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Published: April 23rd 2014
Our last minute trip to Bolivia was probably the best last minute decision I have made and I would maybe go as far as to say the highlight of our trip to date. The company we went with was fantastic and everything was well planned and organised and exceeded my already high expectations.
Meeting at the office at 1030am we were met with lts of other travellers going on the same trip. There were 4 jeeps in our convoy but it was more like being split in 2 as there was 1 guide per 2 vehicles. Our jeep had 6 tourists (us 2, 2 english girls and a girl from hungary) as well as the driver and the guide. The other jeep was all australian minus a girl from italy. We got on really well with the people in our group which made things even more enjoyable.
After setting off we first visited a train cemetary where old abandoned trains lay as they were once used for transporting the copper industry which had now all but vanished due to the Chileans invading bolivia and taking what they wanted. We were told that due to boivias poor infrastructure they lost
a lot of time to reach the war point and by this point they had taken part of bolivia, thy wanted the salt flats too but Bolivia got there in time and instead they went north to Peru and took some of their land. Bullies! We then continued and visited a small town where we got lunch and saw the process of how the salt is processed from the land to the salt we use for consumption. There were lovely markets where I picked up a lovely warm hat and some masks which were a laugh.
We then reached at what would be the highlight for most - the salt flat plain. In the rainy season it is the orlds largest reflective surface/mirror and is quite something to behold. Here you can take all manner of funny photos. Although it looks cold, it is salt not snow and was surprisingly warm. We went to a Cacti island where we treked for about an hour with incredible views. Some of the cacti were over 1500 years old! The guide told us about Llama sacrifces and other traditional tales and was really informative. Onwards we went where after seeing a beautiful
sunset over the mountains we stayed in our first nights accomodation - a salt hotel no less! It sounds hard to fathom but it is quite normal looking - but extremely well insulated against the bitterly cold nights. We were served a Bolivian feast and I again was really surprised by the standard of food we were given. After having a laugh with the others we went to bed quite early as it had been a long day and we were to wake up at 530!
The next day was jam packed with various lagoons of different colours, volcanos, mountains, desert, inca remains, flamingo spotting, gysers and desert areas. The views and things I saw will stay with me for a long time. While stopped for lunch we spotted a soith american rodent - the only way I can describe it is half chinchilla half rabbit, apparently they are very shy but once we gained its trust we could feed the wee thing from our hand! After a long day we got to our next accomodation which was dorm style, 6 single beds. It was fine and they were very kind giving us lots of blankets and even hot
water bottles as it was bittlery cold over night - down to minus 12 i think. Unfortunately Gary hadnt been feeling well during the day which was a huge shame as our hostel was right outside a 40 degree thermal bath. After dinner we went in (it was so hard as it was freezing and we had to get changed and jump in) however it was absolutely glorious! It was so warm and as it was dark you could see all the stars at night, constellations, the milky way, southern cross and orion. It was a moment to remember but I was disappointed that Gary was too ill to make it. I had a nice time with the other folk as much as I could but it was really a special place.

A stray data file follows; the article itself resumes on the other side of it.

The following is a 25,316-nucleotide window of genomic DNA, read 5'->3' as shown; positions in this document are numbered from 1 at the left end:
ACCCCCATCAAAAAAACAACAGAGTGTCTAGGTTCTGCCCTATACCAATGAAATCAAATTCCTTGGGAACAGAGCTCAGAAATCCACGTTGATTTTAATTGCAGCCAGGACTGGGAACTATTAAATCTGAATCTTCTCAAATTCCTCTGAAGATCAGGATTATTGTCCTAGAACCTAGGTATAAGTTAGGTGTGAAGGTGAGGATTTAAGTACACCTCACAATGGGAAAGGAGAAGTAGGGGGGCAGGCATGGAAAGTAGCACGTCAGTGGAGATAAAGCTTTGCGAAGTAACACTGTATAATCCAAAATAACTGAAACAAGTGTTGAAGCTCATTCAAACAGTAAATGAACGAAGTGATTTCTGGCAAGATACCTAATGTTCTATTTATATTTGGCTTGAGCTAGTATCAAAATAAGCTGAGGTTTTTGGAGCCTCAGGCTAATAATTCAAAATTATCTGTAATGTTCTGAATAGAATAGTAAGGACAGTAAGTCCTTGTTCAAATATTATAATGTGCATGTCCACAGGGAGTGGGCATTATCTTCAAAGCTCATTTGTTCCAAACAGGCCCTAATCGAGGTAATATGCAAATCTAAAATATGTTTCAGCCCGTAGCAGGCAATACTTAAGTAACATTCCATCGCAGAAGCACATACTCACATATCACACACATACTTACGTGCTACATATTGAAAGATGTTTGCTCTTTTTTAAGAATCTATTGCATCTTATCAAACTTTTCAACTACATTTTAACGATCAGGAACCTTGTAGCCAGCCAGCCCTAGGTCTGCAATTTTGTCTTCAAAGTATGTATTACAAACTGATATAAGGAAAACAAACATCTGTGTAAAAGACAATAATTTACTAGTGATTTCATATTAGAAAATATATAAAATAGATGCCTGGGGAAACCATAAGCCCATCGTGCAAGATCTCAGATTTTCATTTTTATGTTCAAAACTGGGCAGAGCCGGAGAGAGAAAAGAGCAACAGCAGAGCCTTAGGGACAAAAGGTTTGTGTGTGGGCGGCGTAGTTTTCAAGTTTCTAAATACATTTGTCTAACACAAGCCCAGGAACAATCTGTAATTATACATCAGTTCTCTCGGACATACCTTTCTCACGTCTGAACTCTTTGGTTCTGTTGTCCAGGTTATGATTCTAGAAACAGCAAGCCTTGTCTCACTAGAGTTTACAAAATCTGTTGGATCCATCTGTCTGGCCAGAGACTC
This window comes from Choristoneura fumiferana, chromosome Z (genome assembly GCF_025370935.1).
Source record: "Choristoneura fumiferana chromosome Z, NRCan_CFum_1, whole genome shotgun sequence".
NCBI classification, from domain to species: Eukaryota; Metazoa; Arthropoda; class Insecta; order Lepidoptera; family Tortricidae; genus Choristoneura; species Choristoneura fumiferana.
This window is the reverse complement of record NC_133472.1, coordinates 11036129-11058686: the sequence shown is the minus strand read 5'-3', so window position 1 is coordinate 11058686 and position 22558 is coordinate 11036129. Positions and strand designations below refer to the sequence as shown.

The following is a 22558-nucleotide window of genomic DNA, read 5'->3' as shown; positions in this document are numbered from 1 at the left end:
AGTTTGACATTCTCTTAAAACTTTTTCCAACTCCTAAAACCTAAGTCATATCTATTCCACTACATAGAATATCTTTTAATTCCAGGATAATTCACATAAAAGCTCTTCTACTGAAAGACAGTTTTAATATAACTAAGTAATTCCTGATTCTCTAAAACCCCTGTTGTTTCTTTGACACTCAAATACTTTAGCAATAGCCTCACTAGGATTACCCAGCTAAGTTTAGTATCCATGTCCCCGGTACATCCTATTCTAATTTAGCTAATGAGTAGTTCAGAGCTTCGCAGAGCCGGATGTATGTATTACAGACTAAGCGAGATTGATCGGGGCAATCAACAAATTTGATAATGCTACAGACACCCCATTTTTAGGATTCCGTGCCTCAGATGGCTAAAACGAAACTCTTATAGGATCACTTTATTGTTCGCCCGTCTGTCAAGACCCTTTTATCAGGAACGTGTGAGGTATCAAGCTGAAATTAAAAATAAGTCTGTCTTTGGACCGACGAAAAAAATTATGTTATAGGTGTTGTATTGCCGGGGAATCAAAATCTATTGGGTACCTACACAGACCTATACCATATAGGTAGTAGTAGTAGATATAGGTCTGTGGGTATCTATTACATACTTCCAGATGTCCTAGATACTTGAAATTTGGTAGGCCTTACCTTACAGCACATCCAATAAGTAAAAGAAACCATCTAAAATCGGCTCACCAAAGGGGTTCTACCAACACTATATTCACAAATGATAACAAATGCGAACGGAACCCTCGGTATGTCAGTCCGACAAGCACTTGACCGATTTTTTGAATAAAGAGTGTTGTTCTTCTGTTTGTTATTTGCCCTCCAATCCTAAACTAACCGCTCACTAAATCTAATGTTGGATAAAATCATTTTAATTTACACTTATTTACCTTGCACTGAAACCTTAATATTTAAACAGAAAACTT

We will never know whether our illnesses were altitude (reaching up to 5000m above sea level) related or food related, but I thought I was doing okay until after my dinner on the second night. After being in the pool a while I could feel myself overheatingand becoming really short of breath, and I felt a bit sick. After I had got out of the pool and
changed I knew something was up and before I knew it all night I was up with sickness and diahorea. I couldbt sleep, had a fever and was even hallicinating. It was horrible. I am only thankful that it came on later as some people in the group were in a really bad way.
The next day I fet a bt dodgy in the morning but nothing near as bad as I had. I took it easy and i gradually felt better. We stopped a couple of times at the Salvador DAli desert but we were primarily on the route to Chile. Once getting stamped at Bolivias exit and after a long wait on the bus we were on our way to chile. It was strange as there was almsost half an hour journey between the Chilean customs which I can only imagine is "no mans land". Seemed a rather long distance to be nowhere!
As soon as we hit normal roads you knew you were in Chile, and you knew they meant business when you couldnt so much as bring an open bottle of water or cookies from Bolivia. We even had to put our bags through
a scanner, something we have never come across. I think it is a big drug smuggling point though so they were checking the van etc. Our guide told us the smugglers go through the mountains anyway where there is no check point and while we were in the bath we sawconvoys of jeeps going past which he told us were armed dealers! mental!
So welcome to chile, the final leg of the trip. We dont want to leave!
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